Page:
Neither does the local preacher have the sole responsibility to teach the lost. That is the responsibility of every Christian. When the church was scattered from Jerusalem upon the death of Stephen, “Therefore they that were scattered abroad went every where preaching the word” (Acts 8:4). It is worthy of note in that chapter that, “they were all scattered abroad throughout the regions of Judea and Samaria, except the apostles” ([Emph. JB] Acts 8:1). The preachers (the apostles) did not go “every where preaching the word.” Who went “every where preaching the word”? The members of the church in Jerusalem. In Samaria, and on the Gaza road the church’s numbers increased because of Philip who “preached Christ unto them” (Acts 8:5) and to the Ethiopian he, “preached unto him Jesus” (Acts 8:35). Philip, and those who “went every where preaching the word” preached Christ as Jesus had commanded in the Great Commission. We later learn that those who were “scattered abroad upon the persecution that arose about Stephen travelled as far as Phenice, and Cyprus, and Antioch” (Acts 11:19). As a result of their preaching, “The hand of the Lord was with them: and a great number believed, and turned unto the Lord” (Acts 11:21). There was “church growth”—“a great number believed and turned unto the Lord.” Very simply, the church “grew” because faithful Christians loved men’s souls, preached the gospel of Christ to the lost, and those to whom they preached obeyed and were saved by the blood of Christ. There was no “Pastor” among them who was charged with “making the church grow.”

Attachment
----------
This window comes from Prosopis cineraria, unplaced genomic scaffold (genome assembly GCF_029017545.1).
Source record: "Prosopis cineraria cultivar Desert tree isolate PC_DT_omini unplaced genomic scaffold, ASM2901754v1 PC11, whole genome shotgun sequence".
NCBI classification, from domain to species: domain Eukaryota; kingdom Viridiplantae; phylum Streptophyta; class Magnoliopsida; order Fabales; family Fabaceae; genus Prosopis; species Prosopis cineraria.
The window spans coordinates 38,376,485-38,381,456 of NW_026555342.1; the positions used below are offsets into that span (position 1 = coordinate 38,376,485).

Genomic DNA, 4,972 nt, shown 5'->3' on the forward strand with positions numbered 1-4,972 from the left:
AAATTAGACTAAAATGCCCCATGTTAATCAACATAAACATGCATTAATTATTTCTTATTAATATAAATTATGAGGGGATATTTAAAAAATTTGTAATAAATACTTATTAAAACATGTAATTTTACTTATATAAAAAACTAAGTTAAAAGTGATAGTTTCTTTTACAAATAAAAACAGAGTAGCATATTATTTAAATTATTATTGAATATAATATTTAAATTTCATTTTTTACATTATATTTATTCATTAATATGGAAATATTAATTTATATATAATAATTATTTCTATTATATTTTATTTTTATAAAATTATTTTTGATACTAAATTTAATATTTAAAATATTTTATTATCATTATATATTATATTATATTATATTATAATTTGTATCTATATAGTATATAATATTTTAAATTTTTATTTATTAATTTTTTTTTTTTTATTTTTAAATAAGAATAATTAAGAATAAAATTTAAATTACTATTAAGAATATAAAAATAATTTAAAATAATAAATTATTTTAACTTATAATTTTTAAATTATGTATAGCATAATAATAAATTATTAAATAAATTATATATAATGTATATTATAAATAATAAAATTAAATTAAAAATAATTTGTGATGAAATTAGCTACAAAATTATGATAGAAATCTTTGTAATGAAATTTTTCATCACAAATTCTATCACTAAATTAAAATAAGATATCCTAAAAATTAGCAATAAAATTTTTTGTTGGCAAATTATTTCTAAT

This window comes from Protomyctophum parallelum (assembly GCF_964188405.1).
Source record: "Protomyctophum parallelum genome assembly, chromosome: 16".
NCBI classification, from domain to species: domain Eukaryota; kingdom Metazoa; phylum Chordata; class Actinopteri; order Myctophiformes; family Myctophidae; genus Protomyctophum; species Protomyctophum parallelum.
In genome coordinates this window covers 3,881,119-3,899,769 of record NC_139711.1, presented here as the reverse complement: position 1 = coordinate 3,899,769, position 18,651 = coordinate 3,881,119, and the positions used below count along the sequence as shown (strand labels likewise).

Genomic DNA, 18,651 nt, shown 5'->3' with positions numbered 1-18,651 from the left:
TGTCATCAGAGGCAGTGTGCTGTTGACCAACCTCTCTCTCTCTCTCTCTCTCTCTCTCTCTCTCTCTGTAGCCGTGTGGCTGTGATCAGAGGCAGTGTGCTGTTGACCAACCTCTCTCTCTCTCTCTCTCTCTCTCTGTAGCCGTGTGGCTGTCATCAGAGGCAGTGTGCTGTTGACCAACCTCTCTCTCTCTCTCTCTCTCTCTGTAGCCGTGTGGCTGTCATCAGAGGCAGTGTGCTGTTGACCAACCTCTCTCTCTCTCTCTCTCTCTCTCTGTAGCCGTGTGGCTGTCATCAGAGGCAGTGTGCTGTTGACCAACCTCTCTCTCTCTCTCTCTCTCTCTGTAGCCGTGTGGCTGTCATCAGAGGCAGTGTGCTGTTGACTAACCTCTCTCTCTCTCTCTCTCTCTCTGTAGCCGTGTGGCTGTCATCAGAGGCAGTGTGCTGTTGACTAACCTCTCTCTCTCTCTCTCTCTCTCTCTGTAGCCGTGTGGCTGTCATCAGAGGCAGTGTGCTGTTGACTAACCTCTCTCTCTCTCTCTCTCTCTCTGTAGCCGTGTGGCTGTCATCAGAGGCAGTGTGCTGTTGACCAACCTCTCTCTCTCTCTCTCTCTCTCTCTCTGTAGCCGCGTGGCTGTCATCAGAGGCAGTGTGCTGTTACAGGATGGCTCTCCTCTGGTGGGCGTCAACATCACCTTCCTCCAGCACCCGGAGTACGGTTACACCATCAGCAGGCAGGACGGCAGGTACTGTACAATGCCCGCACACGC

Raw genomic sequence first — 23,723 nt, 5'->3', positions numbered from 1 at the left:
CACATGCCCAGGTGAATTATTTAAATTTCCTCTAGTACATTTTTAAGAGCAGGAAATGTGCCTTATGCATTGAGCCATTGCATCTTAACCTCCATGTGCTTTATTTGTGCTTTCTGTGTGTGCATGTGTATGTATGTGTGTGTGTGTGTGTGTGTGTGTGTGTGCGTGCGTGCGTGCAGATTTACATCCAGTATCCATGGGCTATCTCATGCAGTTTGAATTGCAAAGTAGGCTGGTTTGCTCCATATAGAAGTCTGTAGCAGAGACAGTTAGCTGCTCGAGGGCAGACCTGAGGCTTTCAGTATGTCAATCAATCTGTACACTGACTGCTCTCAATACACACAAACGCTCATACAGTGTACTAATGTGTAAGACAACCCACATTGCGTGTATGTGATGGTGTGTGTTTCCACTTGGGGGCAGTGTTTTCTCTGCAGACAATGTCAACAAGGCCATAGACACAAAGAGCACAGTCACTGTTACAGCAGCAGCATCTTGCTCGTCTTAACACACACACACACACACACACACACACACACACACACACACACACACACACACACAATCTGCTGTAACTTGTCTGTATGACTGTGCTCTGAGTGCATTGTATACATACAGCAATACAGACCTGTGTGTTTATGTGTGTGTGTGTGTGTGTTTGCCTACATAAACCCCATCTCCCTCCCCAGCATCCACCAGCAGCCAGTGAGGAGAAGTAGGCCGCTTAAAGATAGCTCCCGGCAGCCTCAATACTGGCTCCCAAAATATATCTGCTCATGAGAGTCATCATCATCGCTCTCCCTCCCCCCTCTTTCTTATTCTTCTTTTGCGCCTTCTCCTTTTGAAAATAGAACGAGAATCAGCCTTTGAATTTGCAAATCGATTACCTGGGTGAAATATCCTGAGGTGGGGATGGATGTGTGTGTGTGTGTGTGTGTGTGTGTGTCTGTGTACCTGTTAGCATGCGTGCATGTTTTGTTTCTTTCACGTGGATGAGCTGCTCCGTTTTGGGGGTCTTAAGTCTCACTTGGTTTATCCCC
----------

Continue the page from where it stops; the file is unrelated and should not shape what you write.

If neither preachers nor other members are charged with “church growth,” then whose responsibility is it? According to Paul, it is God’s. Of himself and Apollos, Paul asked the church at Corinth, “Who then is Paul, and who is Apollos, but ministers by whom ye believed, as the Lord gave to every man? I have planted, Apollos watered; but God gave the increase” (1 Cor. 3:5-6). the church “grows” when the gospel is preached, men obey it, and they are added to the church (Acts 2:47).
Legion are church members (and even elders) who carp and complain about “church growth,” blame the preacher for its lack, replace him with one who will “get things going” and then sit back and do nothing while he works his public relations “magic.” There are three reasons a church should stop supporting a preacher, and none of those has anything to do with growth in church numbers. A preacher who preaches false doctrine should not be supported, but marked and avoided (Rom. 16:17-18). If he refuses to preach “all the counsel of God” (Acts 20:27) he should not be supported. If he sins, bringing public shame on Christ, and refuses to repent, he should not be supported. But as long as the preacher is living according to the doctrine of Christ and preaching it in its simplicity and completeness (1 Tim. 4:16), the church is duty bound to support him to the very best of its ability. “Even so hath the Lord ordained that they which preach the gospel should live of the gospel” (1 Cor. 9:14).
A faithful gospel preacher whom we once knew was told that he was responsible for the church’s lack of growth. After hearing that charge, he developed a form to hand out to members of the congregation, on which they could write the names and contact information of prospects, including their family members. Of the 30 or 40 he handed out, only one member returned it, with the note that this member didn’t know anyone and had no names for him. The gospel preacher who is faithful to his charge (2 Tim. 4:1-5) is not a public relations expert charged with “church growth” and those who believe he is need to repent, or find a comfortable denomination with the kind of “Pastor” they desire.
If every member of the church took the words of Christ seriously, instead of considering the preacher a “hireling” to “grow the church,” numbers would increase, not because numbers were being sought, but because Christians were obeying the Lord. “Church growth” is God’s province. Ours is to “preach the word.”